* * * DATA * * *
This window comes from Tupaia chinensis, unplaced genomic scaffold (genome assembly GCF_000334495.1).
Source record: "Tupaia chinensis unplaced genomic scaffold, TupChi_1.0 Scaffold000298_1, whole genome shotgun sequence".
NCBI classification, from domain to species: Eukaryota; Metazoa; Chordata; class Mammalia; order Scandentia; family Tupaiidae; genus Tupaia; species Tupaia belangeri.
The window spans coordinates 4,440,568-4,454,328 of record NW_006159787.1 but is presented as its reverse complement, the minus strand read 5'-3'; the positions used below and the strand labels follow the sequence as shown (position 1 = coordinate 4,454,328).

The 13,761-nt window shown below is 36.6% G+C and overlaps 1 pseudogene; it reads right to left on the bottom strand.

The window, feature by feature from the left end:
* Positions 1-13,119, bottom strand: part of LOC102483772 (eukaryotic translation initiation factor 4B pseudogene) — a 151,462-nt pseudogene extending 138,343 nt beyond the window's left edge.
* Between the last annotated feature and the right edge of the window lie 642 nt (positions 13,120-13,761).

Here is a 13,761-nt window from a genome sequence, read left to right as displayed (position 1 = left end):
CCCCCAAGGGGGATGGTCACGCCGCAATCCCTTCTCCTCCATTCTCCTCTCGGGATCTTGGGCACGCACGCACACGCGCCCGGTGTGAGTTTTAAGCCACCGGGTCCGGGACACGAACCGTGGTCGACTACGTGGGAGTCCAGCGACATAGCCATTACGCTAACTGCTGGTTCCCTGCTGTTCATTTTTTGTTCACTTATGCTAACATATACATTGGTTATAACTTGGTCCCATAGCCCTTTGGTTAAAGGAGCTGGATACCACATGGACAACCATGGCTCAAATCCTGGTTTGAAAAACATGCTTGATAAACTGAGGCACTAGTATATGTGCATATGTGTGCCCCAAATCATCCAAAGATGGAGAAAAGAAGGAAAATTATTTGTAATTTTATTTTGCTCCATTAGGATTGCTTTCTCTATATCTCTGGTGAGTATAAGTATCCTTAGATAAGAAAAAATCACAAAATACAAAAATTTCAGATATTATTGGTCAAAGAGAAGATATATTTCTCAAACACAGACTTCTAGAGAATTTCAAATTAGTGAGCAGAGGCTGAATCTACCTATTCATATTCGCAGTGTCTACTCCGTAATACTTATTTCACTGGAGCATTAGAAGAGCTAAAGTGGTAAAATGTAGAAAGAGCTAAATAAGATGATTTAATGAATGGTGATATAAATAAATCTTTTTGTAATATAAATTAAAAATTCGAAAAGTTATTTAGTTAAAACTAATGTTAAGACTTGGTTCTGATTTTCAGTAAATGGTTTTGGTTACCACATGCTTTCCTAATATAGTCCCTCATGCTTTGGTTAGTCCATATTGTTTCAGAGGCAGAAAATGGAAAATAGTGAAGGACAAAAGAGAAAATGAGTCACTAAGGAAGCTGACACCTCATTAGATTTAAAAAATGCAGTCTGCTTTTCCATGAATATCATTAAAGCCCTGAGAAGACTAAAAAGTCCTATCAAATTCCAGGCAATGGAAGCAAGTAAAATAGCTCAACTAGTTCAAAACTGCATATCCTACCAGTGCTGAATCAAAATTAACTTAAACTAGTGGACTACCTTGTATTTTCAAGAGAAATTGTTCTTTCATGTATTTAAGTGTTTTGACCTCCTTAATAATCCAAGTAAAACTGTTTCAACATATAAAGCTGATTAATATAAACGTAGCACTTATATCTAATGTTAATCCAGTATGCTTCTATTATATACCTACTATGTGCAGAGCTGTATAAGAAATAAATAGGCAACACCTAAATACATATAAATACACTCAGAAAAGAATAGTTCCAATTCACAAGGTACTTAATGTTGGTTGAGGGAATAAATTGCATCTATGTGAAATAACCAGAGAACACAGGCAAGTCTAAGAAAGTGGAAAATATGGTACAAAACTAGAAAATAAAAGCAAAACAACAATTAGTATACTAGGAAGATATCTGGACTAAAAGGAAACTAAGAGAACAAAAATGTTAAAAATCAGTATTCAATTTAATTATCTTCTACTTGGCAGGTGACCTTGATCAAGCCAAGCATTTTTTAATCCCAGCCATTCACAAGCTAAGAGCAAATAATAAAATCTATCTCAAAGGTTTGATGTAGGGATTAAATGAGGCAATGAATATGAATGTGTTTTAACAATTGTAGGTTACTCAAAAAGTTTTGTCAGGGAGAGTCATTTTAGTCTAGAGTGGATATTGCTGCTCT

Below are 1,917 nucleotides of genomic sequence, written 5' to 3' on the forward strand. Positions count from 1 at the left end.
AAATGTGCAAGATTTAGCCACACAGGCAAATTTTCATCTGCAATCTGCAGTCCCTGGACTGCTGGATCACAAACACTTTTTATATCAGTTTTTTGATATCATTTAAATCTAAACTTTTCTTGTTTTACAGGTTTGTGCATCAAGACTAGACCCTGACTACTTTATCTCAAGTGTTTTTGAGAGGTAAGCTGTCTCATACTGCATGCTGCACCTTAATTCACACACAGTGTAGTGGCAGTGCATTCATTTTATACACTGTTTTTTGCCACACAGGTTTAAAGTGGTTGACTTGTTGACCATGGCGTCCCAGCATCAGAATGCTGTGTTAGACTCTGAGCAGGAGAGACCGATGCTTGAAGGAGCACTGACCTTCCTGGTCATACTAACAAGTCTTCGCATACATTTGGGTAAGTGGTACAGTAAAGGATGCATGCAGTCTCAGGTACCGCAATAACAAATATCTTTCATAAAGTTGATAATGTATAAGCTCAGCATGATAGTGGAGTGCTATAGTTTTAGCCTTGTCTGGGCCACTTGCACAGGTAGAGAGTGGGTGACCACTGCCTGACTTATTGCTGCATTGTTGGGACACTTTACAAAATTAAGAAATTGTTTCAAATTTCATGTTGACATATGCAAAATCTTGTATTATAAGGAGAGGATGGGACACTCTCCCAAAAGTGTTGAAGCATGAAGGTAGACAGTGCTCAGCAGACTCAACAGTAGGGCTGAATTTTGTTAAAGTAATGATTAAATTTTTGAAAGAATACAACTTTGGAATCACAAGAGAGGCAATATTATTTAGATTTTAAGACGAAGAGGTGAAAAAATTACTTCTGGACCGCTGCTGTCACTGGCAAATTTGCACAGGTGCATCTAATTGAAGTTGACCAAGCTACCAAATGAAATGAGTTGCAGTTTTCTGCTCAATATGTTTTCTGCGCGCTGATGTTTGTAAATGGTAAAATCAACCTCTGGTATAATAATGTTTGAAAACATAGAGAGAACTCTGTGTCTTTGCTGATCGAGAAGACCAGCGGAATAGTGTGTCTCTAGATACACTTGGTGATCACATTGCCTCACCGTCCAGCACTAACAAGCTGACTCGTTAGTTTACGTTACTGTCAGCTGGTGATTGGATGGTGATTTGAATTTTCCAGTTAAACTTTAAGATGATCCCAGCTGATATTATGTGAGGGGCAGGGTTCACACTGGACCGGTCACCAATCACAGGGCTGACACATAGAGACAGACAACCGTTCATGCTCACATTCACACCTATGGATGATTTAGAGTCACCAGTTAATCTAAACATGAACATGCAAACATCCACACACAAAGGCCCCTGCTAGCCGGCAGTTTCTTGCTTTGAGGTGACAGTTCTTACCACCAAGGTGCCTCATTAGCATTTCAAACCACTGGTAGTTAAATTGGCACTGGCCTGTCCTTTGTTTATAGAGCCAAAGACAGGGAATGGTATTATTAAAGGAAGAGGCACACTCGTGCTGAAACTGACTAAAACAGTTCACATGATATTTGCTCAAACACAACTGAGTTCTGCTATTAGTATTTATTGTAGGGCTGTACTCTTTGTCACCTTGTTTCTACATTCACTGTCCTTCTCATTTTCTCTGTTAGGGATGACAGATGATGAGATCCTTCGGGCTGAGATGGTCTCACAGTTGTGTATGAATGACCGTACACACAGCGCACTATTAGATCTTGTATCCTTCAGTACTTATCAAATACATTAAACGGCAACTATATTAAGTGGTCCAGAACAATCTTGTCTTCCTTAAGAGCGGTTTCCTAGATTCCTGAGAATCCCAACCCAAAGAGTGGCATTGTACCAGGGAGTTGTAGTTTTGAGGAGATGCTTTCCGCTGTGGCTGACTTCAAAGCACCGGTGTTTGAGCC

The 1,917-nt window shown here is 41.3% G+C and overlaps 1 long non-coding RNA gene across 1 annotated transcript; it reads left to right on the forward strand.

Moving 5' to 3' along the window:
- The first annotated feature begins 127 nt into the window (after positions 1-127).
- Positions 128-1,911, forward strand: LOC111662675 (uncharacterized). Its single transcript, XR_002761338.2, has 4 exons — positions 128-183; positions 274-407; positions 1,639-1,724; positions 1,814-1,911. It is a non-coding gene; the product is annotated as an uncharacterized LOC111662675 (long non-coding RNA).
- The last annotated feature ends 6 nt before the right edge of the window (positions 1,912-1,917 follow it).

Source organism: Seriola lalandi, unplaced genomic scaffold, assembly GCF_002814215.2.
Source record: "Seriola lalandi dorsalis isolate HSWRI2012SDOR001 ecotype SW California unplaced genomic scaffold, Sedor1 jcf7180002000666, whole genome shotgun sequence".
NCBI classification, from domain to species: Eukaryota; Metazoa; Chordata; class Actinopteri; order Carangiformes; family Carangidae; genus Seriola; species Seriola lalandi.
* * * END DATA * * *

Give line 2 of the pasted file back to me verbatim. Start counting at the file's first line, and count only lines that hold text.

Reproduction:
Source record: "Tupaia chinensis unplaced genomic scaffold, TupChi_1.0 Scaffold000298_1, whole genome shotgun sequence".